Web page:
The reaction among the Sunni Arabs to the Fallujah campaign was immediate and explosive. They mounted large-scale urban revolts and rebellions virtually everywhere. Ramadi, Samarra, Qaim, Heet, you name it. The coup de grace was Mosul. Some 4,000 Iraqi policemen abruptly resigned. Masked men appeared on the streets and set up checkpoints. Mosul went over to the guerrilla movement, and substantial portions of it are still unstable.

Mosul contains about a fifth of the Sunni Arabs! It had been quiet. It was a model, under Gen. Petraeus. Now it had exploded. It became unsafe.

The Great Sunni Arab Revolt of November-December 2004 was a direct result of the Fallujah campaign.

It was a disaster, and not just on security grounds. The Great Revolt made it impossible for the Sunni Arabs to participate in the January 30, 2005 elections. Their areas were too insecure, or too sullen, to vote. The Iraqi Islamic Party, a Sunni group descended from the Egyptian Muslim Brotherhood, had announced a slate of 275 candidates for parliament. They were withdrawn. The cooperation vanished.

The Sunni Arabs only managed to elect 17 deputies to the Parliament on Jan. 30, out of 275 seats. ... The Sunni Arabs were virtually absent. Who was present? The election was won by the religious Shiite parties, especially the Da`wa and the Supreme Council for Islamic Revolution in Iraq. ... The other winners were the Kurds, who wanted to safeguard their semi-autonomy and if anything hated the Sunni Arabs more than did the religious Shiites.

And now the elected parliament drafted the constitution. The Sunni Arabs were included in the negotiations, rather as an eccentric uncle might receive a half-hearted invitation to stay for dinner, but would then be politely ignored, as he twittered on about some conspiracy theory, or sometimes greeted with giggles by the ruder children.

The constitution that was fashioned by the religious Shiites and the Kurds unsurprisingly contains all sorts of goodies for Shiites and Kurds, but cuts the Sunni Arabs permanently out of the deal. Substantial proportions of the oil income will stay in the provinces (i.e. Kurdistan and the Shiite South) rather than going to Baghdad. All future oil fields that are discovered and developed will be the sole property of the provincial confederation in which they are found. Most such likely fields are in the Shiite areas. (There are rumors of a field off Fallujah, but it is not a sure thing).

All the major Sunni Arab organizations and respected political and clerical figures have come out against the constitution.

In the meantime, the US has now attacked another Sunni city, this time the Turkmen stronghold of Tal Afar. In the continued "scorched earth" policy of the US military in the Sunni areas, a joint US/ Iraqi (mostly Kurdish) force appears to have levelled entire neighborhoods in Tal Afar, a northern Turkmen city, making most of its 200,000 inhabitants refugees living in squalid tent camps or with friends and relatives elsewhere. The operation yielded relatively few arrested terrorists. There is a news blackout on Tal Afar imposed by the US and the Iraqi authorities. This move is draconian and anyway unnecessary, since the American cable news channels have already imposed a global news blackout in favor of playing "Weather Channel" 24/7. Members of a Red Crescent delegation reached Tal Afar, but had their cell phones confiscated, were told to distribute aid in a remote and little known part of the city, and ended up mainly giving help to the displaced persons in their tent settlements: "Hasan Bal, a member of the Red Crescent team that went to Tal Afar, stressed that theirs was a very difficult mission. 'The people and especially the children in Tal Afar are living in miserable conditions. Their conditions are indescribable. It is practically impossible not to cry for them,' noted Bal."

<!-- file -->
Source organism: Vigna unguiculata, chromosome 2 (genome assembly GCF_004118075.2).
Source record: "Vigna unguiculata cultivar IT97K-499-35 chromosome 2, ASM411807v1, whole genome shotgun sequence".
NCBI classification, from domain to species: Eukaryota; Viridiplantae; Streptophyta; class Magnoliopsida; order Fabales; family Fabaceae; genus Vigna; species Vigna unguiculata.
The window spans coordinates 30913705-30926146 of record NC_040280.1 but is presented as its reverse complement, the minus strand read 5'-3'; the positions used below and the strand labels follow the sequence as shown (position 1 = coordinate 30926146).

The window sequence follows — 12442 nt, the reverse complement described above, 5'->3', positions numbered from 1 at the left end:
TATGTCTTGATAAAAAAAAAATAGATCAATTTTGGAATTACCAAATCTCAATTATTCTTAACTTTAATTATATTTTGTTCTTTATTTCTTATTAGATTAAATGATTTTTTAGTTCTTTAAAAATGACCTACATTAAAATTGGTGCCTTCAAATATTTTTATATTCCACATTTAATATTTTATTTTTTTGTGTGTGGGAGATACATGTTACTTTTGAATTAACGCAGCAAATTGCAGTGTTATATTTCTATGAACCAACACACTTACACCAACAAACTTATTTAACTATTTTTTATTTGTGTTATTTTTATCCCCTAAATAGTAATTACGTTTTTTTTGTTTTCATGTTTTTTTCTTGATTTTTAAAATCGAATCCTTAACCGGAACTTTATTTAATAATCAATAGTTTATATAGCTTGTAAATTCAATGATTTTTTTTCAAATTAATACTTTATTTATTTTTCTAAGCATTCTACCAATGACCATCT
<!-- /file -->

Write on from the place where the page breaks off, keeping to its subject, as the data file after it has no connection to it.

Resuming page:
Basically, if all the US military in Iraq is capable of is operations like Fallujah and Tal Afar, then they really need to get out of the country quick before they drive the whole country, and the region, into chaos.

In short, the Bush administration forged this chain, link by link.

And what is most stunning to me is the fact that these linked events were presented as though they were separate and unrelated by the Bush administration and its right-wing defenders, as well as by the mainstream media. We saw the horrifying images of those four U.S. contractors burned, mutilated, and hung from a bridge in Fallujah -- but we never were told about the forced garrisoning of U.S. soldiers in a school and the subsequent killings of 17 civilians protesting against the danger to their children. Or maybe it was reported at the time, in a perfunctory way, but when those contractors were murdered in Fallujah, that atrocity was never traced back to the seeds of rage and hatred that were sown when U.S. troops demonstrated to Iraqis that they didn't give a f**k about the lives or safety of the children who attended that school. We read and heard ad nauseum about the intransigence of the Sunni Arabs in the elections for parliament and during the drafting of the constitution, but that hostility was never traced back to its roots in the seige and sacking by U.S. Marines of a city that was home to 300,000 Iraqis, mostly Sunni Arabs! The destruction of Fallujah, the elections, and the drafting of the constitution were separated from each other in space and time; but there was a causal link between them that was never acknowledged.

It's very difficult, if not impossible, to understand why the Iraq war has not turned out the way many expected, or why U.S. troops are spinning their wheels fighting an insurgency that never ends, or why the violence in Iraq is getting worse rather than better, if the war is presented as a series of separate and isolated events with all the context left out. It's like trying to understand the meaning of a conversation when you only can hear a few random words.

No comments: